In b. c. 71 Pompey returned to Italy at the head of his army. Crassus, who had now the conduct of the war against Spartacus, hastened to bring it to a conclusion before the arrival of Pompey, who he feared might rob him of the laurels of the campaign. He accordingly fought a decisive battle with Spartacus in Lucama, in which the latter perished with a great part of his troops but Pompey was fortunate enough to fall in with six thousand of the fugitives, who had rallied again, and whom he cut to pieces, and thereupon he wrote to the senate, "Crassus, indeed, has defeated the enemy, but I have extirpated the war by the roots." Thus he claimed for himself, in addition to all his other exploits, the glory of finishing the Servile war; and the people, who now idolized him, were only too willing to admit his claims. Crassus deeply felt the injustice that was done him, but he dared not show his resentment, as he was anxious for the consulship, and could not dispense with the services of Pompey in obtaining it. Pompey himself had also declared himself a candidate for the same honour; and although he was ineligible by law, inasmuch as he was absent from Rome, had not yet reached the legal age, and had not held any of the lower offices of the state, still his election was certain. He had always been a personal favourite with the people; and during his long absence from Italy, they seemed to have forgotten that he had been one of Sulla's principal generals, and only looked upon him as the great general, who had delivered Italy from an invasion of Spanish barbarians. In their eyes he no longer belonged to the aristocratical party, whose corruption and venality both as magistrates and judices had become intolerable. Pompey likewise was not ignorant that he was an object of jealousy and dislike to the leading members of the aristocracy, and that they would be ready enough to throw him on one side, whenever an opportunity presented. He accordingly resolved to answer the expectations which the people had formed respecting him, and declared himself in favour of a restoration of the tribunician power, which had been abolished by Sulla. The senate dared not offer any resistante to his election; at the head of a powerful army, and backed by the popular enthusiasm, he could have played the part of Sulla, if he had chosen. The senate, therefore, thought it more prudent to release him from the laws, which disqualified him from the consulship; and he was accordingly elected without any open opposition along with M. Crassus, whom he had recommended to the people as his colleague. A triumph, of course, could not be refused him on account of his victories in Spain; and accordingly, on the 31st of December, b. c. 71, he entered the city a second time in his triumphal car, a simple eques.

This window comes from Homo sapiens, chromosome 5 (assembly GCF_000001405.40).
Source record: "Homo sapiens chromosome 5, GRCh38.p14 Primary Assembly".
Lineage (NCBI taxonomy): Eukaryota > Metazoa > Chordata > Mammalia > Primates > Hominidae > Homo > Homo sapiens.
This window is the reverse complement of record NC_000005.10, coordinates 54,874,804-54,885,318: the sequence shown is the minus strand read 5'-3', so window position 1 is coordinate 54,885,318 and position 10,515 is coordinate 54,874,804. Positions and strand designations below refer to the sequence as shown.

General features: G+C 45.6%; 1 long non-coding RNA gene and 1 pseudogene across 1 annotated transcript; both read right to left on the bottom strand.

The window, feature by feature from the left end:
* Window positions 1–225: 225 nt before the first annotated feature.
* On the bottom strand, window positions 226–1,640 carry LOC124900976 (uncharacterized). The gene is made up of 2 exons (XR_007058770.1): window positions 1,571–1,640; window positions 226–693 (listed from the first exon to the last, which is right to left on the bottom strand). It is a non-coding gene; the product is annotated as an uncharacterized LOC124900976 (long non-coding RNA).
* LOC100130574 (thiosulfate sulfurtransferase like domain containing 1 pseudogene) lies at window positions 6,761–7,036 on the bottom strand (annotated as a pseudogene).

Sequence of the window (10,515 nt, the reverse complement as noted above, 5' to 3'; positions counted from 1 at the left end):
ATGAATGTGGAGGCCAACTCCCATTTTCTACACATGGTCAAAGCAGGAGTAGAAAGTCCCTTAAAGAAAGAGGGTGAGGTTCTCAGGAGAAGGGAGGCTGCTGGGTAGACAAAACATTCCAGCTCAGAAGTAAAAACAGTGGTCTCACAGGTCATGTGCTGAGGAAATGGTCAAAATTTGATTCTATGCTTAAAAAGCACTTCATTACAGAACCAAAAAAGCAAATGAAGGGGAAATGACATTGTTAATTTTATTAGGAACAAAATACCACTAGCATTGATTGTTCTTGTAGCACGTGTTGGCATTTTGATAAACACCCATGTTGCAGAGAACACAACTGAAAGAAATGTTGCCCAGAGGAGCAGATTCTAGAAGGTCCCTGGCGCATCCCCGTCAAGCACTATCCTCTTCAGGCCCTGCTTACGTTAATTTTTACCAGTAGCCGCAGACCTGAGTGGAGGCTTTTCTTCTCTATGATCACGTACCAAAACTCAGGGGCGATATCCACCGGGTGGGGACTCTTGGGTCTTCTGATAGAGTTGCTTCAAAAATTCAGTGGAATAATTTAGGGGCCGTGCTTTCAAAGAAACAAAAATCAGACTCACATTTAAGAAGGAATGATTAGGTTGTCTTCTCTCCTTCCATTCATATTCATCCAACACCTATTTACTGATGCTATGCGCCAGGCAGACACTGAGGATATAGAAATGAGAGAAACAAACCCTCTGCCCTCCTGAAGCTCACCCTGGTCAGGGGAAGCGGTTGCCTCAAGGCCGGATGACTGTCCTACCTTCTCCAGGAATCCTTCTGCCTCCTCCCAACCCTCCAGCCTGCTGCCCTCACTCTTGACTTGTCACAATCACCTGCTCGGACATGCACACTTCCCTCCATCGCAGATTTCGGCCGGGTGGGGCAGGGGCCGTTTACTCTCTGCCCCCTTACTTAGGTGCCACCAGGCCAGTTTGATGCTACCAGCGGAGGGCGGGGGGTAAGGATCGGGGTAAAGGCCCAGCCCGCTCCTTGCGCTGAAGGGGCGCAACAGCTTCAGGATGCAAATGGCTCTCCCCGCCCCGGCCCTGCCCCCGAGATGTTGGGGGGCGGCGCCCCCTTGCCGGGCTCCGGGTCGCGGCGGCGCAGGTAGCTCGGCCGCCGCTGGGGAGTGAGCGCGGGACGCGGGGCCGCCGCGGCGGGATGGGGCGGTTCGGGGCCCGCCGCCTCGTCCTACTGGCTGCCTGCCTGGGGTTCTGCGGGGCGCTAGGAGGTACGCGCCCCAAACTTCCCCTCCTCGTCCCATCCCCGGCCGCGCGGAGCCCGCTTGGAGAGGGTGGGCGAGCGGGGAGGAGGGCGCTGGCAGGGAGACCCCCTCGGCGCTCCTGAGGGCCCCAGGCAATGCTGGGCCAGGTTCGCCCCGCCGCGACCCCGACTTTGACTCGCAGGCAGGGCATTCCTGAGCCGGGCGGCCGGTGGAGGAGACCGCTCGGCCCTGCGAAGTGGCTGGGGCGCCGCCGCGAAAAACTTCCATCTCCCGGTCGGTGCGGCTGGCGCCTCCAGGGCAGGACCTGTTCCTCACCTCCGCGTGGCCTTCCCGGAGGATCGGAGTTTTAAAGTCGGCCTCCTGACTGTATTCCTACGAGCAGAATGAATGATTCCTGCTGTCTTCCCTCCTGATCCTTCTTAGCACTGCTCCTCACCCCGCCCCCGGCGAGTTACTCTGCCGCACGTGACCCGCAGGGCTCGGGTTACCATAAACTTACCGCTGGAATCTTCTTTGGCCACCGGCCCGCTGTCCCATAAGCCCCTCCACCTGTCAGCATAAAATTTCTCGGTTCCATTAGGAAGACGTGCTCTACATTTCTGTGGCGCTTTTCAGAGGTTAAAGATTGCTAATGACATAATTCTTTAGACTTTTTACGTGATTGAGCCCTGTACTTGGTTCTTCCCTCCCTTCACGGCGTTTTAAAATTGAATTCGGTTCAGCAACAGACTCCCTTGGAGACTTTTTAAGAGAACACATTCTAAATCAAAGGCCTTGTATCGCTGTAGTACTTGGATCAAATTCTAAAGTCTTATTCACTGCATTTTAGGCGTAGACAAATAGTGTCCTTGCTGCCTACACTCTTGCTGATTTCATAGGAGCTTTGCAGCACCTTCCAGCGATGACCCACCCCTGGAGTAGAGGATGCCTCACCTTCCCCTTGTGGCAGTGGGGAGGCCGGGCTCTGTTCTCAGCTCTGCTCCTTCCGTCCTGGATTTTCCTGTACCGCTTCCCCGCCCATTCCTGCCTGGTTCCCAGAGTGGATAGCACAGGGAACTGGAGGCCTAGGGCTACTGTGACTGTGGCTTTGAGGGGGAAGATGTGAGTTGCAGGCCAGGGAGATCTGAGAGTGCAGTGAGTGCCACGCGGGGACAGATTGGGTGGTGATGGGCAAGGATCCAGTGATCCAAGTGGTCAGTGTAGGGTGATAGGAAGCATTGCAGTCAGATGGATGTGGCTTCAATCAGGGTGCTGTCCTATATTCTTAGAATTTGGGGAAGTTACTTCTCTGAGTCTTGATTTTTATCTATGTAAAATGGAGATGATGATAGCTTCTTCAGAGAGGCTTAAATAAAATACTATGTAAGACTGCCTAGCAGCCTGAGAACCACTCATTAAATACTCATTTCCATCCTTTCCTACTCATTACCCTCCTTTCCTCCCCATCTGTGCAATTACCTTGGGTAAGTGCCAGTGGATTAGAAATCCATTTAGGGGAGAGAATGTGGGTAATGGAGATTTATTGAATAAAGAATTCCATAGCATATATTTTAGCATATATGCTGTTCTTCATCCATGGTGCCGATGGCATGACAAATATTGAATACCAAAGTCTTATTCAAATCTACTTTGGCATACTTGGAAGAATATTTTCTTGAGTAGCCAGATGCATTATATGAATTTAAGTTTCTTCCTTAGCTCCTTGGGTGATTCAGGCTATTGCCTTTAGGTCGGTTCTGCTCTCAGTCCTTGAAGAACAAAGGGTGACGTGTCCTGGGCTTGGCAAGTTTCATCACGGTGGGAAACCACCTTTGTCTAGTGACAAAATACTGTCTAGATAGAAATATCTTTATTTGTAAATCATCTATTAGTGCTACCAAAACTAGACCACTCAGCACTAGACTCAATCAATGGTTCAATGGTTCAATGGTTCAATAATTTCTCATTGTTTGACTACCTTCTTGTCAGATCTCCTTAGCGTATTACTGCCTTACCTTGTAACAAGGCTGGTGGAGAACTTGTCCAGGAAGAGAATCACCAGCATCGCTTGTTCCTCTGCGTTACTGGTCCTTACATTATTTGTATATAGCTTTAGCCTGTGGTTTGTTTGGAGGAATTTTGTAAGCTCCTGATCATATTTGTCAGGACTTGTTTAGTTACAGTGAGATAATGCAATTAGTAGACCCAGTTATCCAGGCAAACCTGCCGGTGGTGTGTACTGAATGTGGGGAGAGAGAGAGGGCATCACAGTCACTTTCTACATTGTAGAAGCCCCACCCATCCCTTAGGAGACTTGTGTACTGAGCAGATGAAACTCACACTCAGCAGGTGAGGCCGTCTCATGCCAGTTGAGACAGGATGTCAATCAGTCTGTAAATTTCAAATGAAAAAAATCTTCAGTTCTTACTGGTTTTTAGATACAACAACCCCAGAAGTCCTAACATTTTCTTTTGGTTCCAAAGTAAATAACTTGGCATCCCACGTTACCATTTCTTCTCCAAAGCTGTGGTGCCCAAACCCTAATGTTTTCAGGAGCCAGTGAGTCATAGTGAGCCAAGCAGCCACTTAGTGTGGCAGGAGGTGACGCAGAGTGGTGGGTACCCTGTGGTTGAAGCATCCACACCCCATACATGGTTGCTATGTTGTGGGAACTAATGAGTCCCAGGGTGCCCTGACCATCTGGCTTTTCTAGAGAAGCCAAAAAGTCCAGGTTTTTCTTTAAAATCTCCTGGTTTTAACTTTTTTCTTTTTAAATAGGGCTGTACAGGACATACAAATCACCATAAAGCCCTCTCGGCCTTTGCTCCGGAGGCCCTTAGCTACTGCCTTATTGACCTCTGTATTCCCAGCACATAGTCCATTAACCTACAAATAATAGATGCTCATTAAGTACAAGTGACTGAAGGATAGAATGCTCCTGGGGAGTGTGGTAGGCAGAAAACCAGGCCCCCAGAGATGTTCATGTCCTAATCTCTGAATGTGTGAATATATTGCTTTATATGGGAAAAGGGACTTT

On the 1st of January, b. c. 70, Pompey entered on his consulship with M. Crassus. One of his first acts was to redeem the pledge he had given to the people, by bringing forward a law for the restoration of the tribunician power. Sulla had allowed the tribunicial office to continue, but had deprived it of the greater part of its power; and there was no object for which the people were so eager as its restoration in its former authority and with its ancient privileges. Modern writers have disputed whether its restoration was an injury or a benefit to the state; but such speculations are of little use, since it is certain, that the measure was inevitable, and that it was quite impossible to maintain the aristocratical constitution in the form in which it had been left by Sulla. It is probable enough that Pompey was chiefly induced by his love of popular favour to propose the law, but he may also have had the